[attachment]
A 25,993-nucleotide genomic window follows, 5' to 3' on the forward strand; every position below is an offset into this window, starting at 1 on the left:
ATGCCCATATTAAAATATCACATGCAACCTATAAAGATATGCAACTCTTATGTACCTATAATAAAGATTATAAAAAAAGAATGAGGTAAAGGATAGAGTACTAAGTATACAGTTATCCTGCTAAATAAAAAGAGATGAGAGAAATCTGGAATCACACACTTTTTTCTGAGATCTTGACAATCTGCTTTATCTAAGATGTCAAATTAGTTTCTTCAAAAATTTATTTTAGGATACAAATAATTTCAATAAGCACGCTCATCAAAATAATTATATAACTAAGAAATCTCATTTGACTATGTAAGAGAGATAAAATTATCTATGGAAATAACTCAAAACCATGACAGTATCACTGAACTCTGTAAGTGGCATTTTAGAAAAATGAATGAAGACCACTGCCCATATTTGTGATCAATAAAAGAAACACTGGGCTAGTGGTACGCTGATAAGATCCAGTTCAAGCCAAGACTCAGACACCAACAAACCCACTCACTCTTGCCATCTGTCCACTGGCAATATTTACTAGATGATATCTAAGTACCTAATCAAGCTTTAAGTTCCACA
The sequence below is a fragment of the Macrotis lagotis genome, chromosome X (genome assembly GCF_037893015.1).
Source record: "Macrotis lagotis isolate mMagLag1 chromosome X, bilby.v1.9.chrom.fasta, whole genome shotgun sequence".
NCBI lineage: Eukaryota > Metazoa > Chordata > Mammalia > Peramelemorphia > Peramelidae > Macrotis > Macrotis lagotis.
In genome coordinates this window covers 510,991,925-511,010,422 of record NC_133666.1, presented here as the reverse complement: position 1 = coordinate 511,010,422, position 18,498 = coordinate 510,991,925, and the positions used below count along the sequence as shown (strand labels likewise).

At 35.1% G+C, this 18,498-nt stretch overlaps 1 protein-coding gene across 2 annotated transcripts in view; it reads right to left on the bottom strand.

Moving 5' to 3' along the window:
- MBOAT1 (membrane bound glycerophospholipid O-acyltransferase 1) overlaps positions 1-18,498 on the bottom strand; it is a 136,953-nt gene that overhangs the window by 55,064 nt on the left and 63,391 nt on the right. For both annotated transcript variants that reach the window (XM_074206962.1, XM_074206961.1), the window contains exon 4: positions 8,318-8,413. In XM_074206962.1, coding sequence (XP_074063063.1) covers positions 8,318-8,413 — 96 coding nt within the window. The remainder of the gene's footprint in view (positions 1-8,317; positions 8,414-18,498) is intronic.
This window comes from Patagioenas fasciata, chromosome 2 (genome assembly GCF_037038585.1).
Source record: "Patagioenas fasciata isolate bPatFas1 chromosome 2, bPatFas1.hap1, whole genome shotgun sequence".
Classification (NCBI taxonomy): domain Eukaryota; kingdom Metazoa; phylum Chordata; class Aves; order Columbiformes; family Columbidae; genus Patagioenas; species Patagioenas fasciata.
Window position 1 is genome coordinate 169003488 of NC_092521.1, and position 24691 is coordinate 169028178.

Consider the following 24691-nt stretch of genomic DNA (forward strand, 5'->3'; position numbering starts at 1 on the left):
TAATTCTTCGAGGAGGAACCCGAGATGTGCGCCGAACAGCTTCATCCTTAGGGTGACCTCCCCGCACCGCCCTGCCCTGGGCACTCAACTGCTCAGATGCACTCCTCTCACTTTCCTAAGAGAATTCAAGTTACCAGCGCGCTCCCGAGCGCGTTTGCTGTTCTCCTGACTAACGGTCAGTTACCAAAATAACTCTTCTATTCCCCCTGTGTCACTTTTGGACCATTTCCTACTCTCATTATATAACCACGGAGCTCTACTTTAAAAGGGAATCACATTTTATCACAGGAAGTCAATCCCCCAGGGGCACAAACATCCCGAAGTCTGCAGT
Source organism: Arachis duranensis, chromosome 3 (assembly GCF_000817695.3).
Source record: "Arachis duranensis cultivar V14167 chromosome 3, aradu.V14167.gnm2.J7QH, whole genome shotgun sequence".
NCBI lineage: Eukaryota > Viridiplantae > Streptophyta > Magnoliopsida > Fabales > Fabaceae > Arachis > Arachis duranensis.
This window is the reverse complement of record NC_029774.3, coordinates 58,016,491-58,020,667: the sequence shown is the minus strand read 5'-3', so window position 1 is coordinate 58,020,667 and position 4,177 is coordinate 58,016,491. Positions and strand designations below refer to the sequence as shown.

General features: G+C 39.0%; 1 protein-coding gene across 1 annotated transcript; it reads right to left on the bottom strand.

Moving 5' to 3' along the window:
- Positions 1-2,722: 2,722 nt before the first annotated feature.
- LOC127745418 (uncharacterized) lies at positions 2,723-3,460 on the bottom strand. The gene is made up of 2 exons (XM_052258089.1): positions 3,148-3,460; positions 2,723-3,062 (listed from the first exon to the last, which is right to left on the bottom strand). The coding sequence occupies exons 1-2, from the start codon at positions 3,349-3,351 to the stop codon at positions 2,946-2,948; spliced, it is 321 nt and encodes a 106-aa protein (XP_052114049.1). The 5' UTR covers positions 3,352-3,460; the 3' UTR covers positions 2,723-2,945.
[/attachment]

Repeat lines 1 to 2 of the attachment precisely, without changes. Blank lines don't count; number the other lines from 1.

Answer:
A 25,993-nucleotide genomic window follows, 5' to 3' on the forward strand; every position below is an offset into this window, starting at 1 on the left:
ATGCCCATATTAAAATATCACATGCAACCTATAAAGATATGCAACTCTTATGTACCTATAATAAAGATTATAAAAAAAGAATGAGGTAAAGGATAGAGTACTAAGTATACAGTTATCCTGCTAAATAAAAAGAGATGAGAGAAATCTGGAATCACACACTTTTTTCTGAGATCTTGACAATCTGCTTTATCTAAGATGTCAAATTAGTTTCTTCAAAAATTTATTTTAGGATACAAATAATTTCAATAAGCACGCTCATCAAAATAATTATATAACTAAGAAATCTCATTTGACTATGTAAGAGAGATAAAATTATCTATGGAAATAACTCAAAACCATGACAGTATCACTGAACTCTGTAAGTGGCATTTTAGAAAAATGAATGAAGACCACTGCCCATATTTGTGATCAATAAAAGAAACACTGGGCTAGTGGTACGCTGATAAGATCCAGTTCAAGCCAAGACTCAGACACCAACAAACCCACTCACTCTTGCCATCTGTCCACTGGCAATATTTACTAGATGATATCTAAGTACCTAATCAAGCTTTAAGTTCCACA